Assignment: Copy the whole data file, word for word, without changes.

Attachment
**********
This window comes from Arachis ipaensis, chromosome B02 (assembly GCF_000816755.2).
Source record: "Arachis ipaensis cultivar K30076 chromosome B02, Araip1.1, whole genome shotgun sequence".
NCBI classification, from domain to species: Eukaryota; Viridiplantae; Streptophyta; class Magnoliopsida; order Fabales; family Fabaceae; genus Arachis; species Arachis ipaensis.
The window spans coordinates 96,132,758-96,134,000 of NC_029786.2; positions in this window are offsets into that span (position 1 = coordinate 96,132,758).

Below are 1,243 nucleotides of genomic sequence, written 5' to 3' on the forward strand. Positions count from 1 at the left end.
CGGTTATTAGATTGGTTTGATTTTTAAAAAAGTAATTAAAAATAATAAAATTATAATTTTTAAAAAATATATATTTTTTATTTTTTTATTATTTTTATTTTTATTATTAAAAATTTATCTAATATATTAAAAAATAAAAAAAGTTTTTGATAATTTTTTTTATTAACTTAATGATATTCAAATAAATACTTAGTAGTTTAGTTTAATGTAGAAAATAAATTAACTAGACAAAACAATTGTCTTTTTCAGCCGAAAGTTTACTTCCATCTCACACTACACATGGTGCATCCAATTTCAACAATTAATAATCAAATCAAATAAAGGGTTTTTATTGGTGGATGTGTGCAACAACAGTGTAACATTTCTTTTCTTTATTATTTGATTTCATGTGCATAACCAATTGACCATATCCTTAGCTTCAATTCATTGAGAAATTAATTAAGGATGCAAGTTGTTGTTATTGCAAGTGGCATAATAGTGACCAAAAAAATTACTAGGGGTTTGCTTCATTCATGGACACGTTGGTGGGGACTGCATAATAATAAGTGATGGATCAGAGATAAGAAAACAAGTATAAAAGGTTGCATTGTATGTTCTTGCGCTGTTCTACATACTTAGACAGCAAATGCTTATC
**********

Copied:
This window comes from Arachis ipaensis, chromosome B02 (assembly GCF_000816755.2).
Source record: "Arachis ipaensis cultivar K30076 chromosome B02, Araip1.1, whole genome shotgun sequence".
NCBI classification, from domain to species: Eukaryota; Viridiplantae; Streptophyta; class Magnoliopsida; order Fabales; family Fabaceae; genus Arachis; species Arachis ipaensis.
The window spans coordinates 96,132,758-96,134,000 of NC_029786.2; positions in this window are offsets into that span (position 1 = coordinate 96,132,758).

Below are 1,243 nucleotides of genomic sequence, written 5' to 3' on the forward strand. Positions count from 1 at the left end.
CGGTTATTAGATTGGTTTGATTTTTAAAAAAGTAATTAAAAATAATAAAATTATAATTTTTAAAAAATATATATTTTTTATTTTTTTATTATTTTTATTTTTATTATTAAAAATTTATCTAATATATTAAAAAATAAAAAAAGTTTTTGATAATTTTTTTTATTAACTTAATGATATTCAAATAAATACTTAGTAGTTTAGTTTAATGTAGAAAATAAATTAACTAGACAAAACAATTGTCTTTTTCAGCCGAAAGTTTACTTCCATCTCACACTACACATGGTGCATCCAATTTCAACAATTAATAATCAAATCAAATAAAGGGTTTTTATTGGTGGATGTGTGCAACAACAGTGTAACATTTCTTTTCTTTATTATTTGATTTCATGTGCATAACCAATTGACCATATCCTTAGCTTCAATTCATTGAGAAATTAATTAAGGATGCAAGTTGTTGTTATTGCAAGTGGCATAATAGTGACCAAAAAAATTACTAGGGGTTTGCTTCATTCATGGACACGTTGGTGGGGACTGCATAATAATAAGTGATGGATCAGAGATAAGAAAACAAGTATAAAAGGTTGCATTGTATGTTCTTGCGCTGTTCTACATACTTAGACAGCAAATGCTTATC